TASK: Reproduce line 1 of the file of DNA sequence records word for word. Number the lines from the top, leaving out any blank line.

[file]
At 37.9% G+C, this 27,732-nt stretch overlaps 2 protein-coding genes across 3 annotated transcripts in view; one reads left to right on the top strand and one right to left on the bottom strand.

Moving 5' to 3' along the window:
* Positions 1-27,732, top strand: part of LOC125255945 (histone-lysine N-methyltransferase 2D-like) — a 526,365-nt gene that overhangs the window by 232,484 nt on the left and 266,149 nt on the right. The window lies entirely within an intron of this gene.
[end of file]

At 37.9% G+C, this 27,732-nt stretch overlaps 2 protein-coding genes across 3 annotated transcripts in view; one reads left to right on the top strand and one right to left on the bottom strand.